In 2002, Dilla teamed with up-and-coming producer Madlib to form the group Jaylib, releasing the album Champion Sound. While Dilla toured with the group in 2004 and continued to work on high-profile projects, including Common’s Grammy-nominated album Be, his health became a concern. In an interview with Urb in March 2004, he spoke briefly of having trouble with experiencing kidney trouble due to malnutrition. “What happened was that the doctor told me that I’d ruptured my kidney from being too busy and being stressed out and not eating right”, Dilla said. “He told me that if I’d waited another day, I might not have made it.” In January 2005, Roots drummer ?uestlove posted on the Okayplayer website an alarming message that many fans interpreted as saying that Dilla had fallen into a coma. Though the post was removed immediately and the rumor denied, Dilla confirmed an extensive hospitalization in an interview with XXL in June 2005. Nevertheless, family, friends and Dilla maintained an optimistic outlook.
To call his passing on Friday morning, 10 February 2006—just three days after his 32nd birthday and the simultaneous release of his second solo album Donuts—a shock seems an understatement. Dilla kept a packed schedule, having completed two other albums, The Shining and Jay Love Japan, in addition to production work for Madlib, Busta Rhymes, Ghostface Killah, A.G., the Visionaries, Truth Hurts, MF Doom, Skillz, Frank’N Dank and, appropriately, Phat Kat, with whom he had his first production. Even when he was hospitalized, he asked a friend to bring him some records and equipment so he could make music. However, as his manager Timothy Maynor revealed, the struggle had been long and arduous. Dilla had been diagnosed with an incurable blood disease over three years ago. His mother had moved from Detroit to Los Angeles to live with and help care for him. He passed in his sleep due to complications from lupus, a disease of the immune system.
Looking back, Dilla seldom received whole accolades for his work. Although cited by Kanye West and Pharrell as personal favorites, he hardly shared headlines with them. Understandably so considering that his music dealt with an abstract tomorrow, resembling some funk yet to be discovered. However, not to be slighted as sci-fi or alien, he consistently relied on the odd J.B. sample or Mountain break, buried somewhere in the mix, to hook listeners in. This appreciation of hip-hop history and concurrent ability to push forward formed his appeal. And, of course, this gave many listeners, like myself, their share of personal favorites: the Pharcyde’s “Runnin’” and “She Said” (Remix); De la Soul’s “Stakes is High”; Spacek’s “Eve” (Remix); DJ Cam’s “Love Junkee” (Remix); Fourtet’s “As Serious As Your Life” (Remix); Dwight Trible & The Life Force Trio’s “Antiquity”; and Steve Spacek’s “Dollar.” While the obvious loss is in the future of J Dilla the artist, he fortunately crafted work to ‘grow-on-you’, practically ensuring a lasting discussion of his work. So, perhaps I should take a nod from Q-Tip, who himself first thought Slum Village to be too “out there” for him: “I’ma leave it in the hands of the future now.”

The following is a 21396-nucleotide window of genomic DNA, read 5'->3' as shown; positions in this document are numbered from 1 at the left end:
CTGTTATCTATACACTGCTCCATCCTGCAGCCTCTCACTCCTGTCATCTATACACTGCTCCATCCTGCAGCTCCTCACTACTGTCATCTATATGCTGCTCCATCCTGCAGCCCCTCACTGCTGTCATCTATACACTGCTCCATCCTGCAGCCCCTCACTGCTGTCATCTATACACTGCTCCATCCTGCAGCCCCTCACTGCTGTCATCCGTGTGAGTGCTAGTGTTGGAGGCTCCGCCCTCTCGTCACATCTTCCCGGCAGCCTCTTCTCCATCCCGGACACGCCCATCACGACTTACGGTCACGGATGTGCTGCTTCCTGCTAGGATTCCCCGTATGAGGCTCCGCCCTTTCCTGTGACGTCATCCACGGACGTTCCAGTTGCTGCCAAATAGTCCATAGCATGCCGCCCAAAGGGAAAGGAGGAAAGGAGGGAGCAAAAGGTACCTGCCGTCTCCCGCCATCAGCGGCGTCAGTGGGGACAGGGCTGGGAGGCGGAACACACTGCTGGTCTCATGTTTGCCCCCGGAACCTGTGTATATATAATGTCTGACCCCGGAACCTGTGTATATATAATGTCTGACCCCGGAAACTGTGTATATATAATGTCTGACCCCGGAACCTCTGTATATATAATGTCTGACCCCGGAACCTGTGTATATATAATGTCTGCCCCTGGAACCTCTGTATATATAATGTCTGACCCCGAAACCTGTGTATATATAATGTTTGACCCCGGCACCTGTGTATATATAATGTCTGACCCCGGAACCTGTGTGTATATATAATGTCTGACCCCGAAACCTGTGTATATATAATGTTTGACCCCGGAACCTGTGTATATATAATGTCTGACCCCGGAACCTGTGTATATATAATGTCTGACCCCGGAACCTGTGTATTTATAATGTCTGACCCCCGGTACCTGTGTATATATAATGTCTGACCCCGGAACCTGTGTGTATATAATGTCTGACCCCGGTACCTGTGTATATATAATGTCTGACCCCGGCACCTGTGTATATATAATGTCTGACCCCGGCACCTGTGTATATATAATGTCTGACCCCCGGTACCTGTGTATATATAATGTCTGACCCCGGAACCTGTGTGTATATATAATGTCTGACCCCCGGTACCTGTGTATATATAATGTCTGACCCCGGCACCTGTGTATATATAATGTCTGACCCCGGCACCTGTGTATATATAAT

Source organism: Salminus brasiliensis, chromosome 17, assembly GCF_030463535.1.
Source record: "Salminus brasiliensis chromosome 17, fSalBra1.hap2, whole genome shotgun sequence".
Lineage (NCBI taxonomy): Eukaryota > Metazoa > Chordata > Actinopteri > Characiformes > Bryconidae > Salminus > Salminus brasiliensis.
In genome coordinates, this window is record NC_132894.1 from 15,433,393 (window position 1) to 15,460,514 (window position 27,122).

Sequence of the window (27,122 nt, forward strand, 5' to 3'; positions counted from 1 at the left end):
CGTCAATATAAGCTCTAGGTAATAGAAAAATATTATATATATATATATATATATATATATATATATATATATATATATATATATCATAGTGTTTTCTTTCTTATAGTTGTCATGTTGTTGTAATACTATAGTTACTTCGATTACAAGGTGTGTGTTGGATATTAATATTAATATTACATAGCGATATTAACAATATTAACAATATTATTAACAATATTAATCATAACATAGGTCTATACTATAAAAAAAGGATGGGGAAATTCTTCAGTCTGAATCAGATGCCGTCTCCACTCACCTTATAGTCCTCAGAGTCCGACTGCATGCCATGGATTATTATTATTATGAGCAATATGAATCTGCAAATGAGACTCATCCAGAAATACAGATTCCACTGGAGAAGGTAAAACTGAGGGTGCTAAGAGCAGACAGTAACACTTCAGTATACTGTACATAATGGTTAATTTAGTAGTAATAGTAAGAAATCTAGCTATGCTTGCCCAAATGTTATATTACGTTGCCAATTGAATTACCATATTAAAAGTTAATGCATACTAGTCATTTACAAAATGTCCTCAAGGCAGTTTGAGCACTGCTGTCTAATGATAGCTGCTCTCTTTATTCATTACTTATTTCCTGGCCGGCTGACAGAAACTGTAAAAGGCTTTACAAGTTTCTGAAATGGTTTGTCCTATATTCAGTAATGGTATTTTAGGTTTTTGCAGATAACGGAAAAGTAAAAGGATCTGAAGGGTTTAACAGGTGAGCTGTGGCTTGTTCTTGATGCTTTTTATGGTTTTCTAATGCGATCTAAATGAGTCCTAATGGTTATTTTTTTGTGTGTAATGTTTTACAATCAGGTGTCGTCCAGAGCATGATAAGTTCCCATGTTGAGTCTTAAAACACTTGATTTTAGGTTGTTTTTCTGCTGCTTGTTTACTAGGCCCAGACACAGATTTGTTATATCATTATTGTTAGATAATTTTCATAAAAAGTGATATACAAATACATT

From the Stone’s Throw website:
On behalf of Mrs. Yancey we ask that in lieu of flowers, any heartfelt donations be made payable and sent to a fund which has been established in her name:
Made Payable to Mrs. Maureen Yancey
Donations can be mailed to:
132 N. Sycamore Avenue
Los Angeles, CA 90036
Bank Wires can be sent to:
Wells Fargo Bank of Los Angeles, CA
Routing Number: 122000247
Account Number: 6043250676
Please note that donations made to Mrs. Yancey are not considered a charitable deduction. This will be considered a gift of help.
Published at: http://www.popmatters.com/pm/feature/060216-jaydee/